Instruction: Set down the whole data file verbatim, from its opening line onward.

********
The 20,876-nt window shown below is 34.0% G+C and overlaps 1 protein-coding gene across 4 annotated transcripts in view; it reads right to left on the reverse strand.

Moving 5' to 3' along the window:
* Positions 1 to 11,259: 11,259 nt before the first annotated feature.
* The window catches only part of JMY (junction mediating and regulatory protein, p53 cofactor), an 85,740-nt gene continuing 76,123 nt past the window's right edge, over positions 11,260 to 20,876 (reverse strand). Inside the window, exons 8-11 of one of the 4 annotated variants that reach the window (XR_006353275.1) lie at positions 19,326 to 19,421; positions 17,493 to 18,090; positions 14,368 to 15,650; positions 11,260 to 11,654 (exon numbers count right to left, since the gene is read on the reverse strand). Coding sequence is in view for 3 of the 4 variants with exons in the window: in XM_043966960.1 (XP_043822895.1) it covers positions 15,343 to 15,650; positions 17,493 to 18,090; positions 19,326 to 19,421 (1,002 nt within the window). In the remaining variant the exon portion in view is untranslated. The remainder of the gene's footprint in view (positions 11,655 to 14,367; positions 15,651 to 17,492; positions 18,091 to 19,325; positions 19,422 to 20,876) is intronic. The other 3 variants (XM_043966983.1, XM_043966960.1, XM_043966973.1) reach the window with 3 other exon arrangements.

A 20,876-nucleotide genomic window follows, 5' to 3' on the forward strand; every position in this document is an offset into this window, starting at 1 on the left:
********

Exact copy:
The 20,876-nt window shown below is 34.0% G+C and overlaps 1 protein-coding gene across 4 annotated transcripts in view; it reads right to left on the reverse strand.

Moving 5' to 3' along the window:
* Positions 1 to 11,259: 11,259 nt before the first annotated feature.
* The window catches only part of JMY (junction mediating and regulatory protein, p53 cofactor), an 85,740-nt gene continuing 76,123 nt past the window's right edge, over positions 11,260 to 20,876 (reverse strand). Inside the window, exons 8-11 of one of the 4 annotated variants that reach the window (XR_006353275.1) lie at positions 19,326 to 19,421; positions 17,493 to 18,090; positions 14,368 to 15,650; positions 11,260 to 11,654 (exon numbers count right to left, since the gene is read on the reverse strand). Coding sequence is in view for 3 of the 4 variants with exons in the window: in XM_043966960.1 (XP_043822895.1) it covers positions 15,343 to 15,650; positions 17,493 to 18,090; positions 19,326 to 19,421 (1,002 nt within the window). In the remaining variant the exon portion in view is untranslated. The remainder of the gene's footprint in view (positions 11,655 to 14,367; positions 15,651 to 17,492; positions 18,091 to 19,325; positions 19,422 to 20,876) is intronic. The other 3 variants (XM_043966983.1, XM_043966960.1, XM_043966973.1) reach the window with 3 other exon arrangements.

A 20,876-nucleotide genomic window follows, 5' to 3' on the forward strand; every position in this document is an offset into this window, starting at 1 on the left: